But now lets start, there are many different techniques of hanging off the bike but there are common rules which need to be followed for achieving it correctly.

The first rule is that you need to move your body out of the seat and inside the turn, then you need to do this in a manner which does not disturb the bike, which would create problems and finally you need to have your hands relaxed and not pressing on the clipons.

So what is the procedure of cornering and body transition from side to side? (as mentioned above there are different ways of doing this, but you should always remember the common rules, bellow I will describe the way I prefer).

I always prefer to position my body before I start braking; this helps me because under heavy braking body movements will disturb the bike (again for us mortals, racers usually can do it without any problems). And if I try to position my body after braking (which would be the start of the corner) again I might disturb the bike. So before you start braking move your inside cheek outside of the bike (for example approaching a left turn you would move your left cheek to the outside of the bike) so much that only the opposite cheek rests on the seat.
Again before braking I prefer of positioning my legs properly so that I donít need to adjust my positioning during cornering. So I usually rest the ball of my inside foot to the edge of the peg, this helps me because of my height if I rest the ball on my peg I wonít be able to easily open my leg later (there is no correct or wrong at this, you need to find which is more relaxing and easily achieved for you). Note that you should be carefully positioning your leg, if you toes extend far to the ground there is a big chance of injuring them (Iíve seen riders breaking their toes while scraping the rearsets).

Your outside leg should be placed normaly on the rearset but you need to make sure that it allows you to put pressure on it, since its going to replace your hands on body movement later plus you will use it as a suspension extension.
When you have finished positioning your body you should actually start the braking of the bike, this is another crucial step of cornering and its crucial that it is performed correctly.
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Old 03-30-2010, 11:37 PM   #35
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Old 03-30-2010, 11:50 PM   #36
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good visuals!
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Old 03-31-2010, 01:36 AM   #37
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Quote:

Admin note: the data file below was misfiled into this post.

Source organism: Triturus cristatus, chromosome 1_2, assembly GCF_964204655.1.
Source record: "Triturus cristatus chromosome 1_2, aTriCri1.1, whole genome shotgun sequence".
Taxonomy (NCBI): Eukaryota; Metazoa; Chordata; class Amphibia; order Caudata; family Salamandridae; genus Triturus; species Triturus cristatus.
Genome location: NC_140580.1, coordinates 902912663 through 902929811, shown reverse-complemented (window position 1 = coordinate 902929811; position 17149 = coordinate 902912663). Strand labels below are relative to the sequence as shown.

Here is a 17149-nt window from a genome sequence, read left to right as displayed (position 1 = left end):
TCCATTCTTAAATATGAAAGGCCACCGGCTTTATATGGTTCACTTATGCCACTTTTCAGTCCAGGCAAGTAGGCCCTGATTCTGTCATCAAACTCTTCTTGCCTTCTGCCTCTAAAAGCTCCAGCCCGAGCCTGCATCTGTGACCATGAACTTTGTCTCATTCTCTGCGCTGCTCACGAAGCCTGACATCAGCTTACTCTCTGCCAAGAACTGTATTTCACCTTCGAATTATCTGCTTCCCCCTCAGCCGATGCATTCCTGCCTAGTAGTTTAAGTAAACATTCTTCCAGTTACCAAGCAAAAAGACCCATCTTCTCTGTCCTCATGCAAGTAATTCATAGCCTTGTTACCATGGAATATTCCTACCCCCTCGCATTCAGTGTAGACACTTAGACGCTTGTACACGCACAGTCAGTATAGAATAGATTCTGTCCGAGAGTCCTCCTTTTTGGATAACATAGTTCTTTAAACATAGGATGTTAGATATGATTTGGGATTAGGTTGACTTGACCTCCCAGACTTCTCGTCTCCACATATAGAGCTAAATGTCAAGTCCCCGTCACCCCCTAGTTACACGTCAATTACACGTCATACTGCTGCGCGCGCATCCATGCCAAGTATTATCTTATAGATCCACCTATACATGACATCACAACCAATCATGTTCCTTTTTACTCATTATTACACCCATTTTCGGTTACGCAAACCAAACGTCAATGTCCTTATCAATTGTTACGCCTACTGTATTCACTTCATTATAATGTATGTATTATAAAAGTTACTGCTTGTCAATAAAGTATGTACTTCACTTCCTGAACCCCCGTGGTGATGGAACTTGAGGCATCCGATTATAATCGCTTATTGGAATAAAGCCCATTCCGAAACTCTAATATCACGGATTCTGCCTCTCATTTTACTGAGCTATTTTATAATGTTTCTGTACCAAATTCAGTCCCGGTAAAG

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I am guilty of "Cross Body Positioning"
I still struggle with that today...
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Iím really happy for you and Iím going to let you finish but AJFlo is one of the baddest mother fockers of all time!!!
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Old 03-31-2010, 06:57 AM   #38
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that was an excellent article.

i was scratching my head alil bit on fully understanding what everyone was trying to convey with just words on the cross body positioning, but those pics get the point accross perfectly.

also i like that "kissing the mirror" reference. im goin to try and pay more attn. next time im humming though the forest and see if i am in deed using what ive just learned.

man i need to go do more trackdays!!!!!!
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Old 03-31-2010, 07:00 AM   #39
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Quote:
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I drag my out of bed every day
this is getting funny i saw it on the other thread LOL
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Old 03-31-2010, 08:07 AM   #40
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Quote:
Originally Posted by lorin70 View Post
Data acquisition numbers won't lie about corner speed but a speedo will. The more leaned over you are on the tire the shorter the effective radius of the rear tire is. In other words, your tire is effectively much shorter or smaller diameter and it will make the speedo read much higher than the actual speed you are traveling. Couple this with speedos that are usually pretty optimistic to begin with and you get a significant difference between what the speedo says and how fast you are actually traveling.
I was just thinking this on the way in but was trying to find a way to explain the relation from the axle to the different profiles during a lean.

up to 15% tire, 5-9% oem speedo(per yellowbox) etc...

Still my numbers are off. I think the glue in my helmet must be messin w me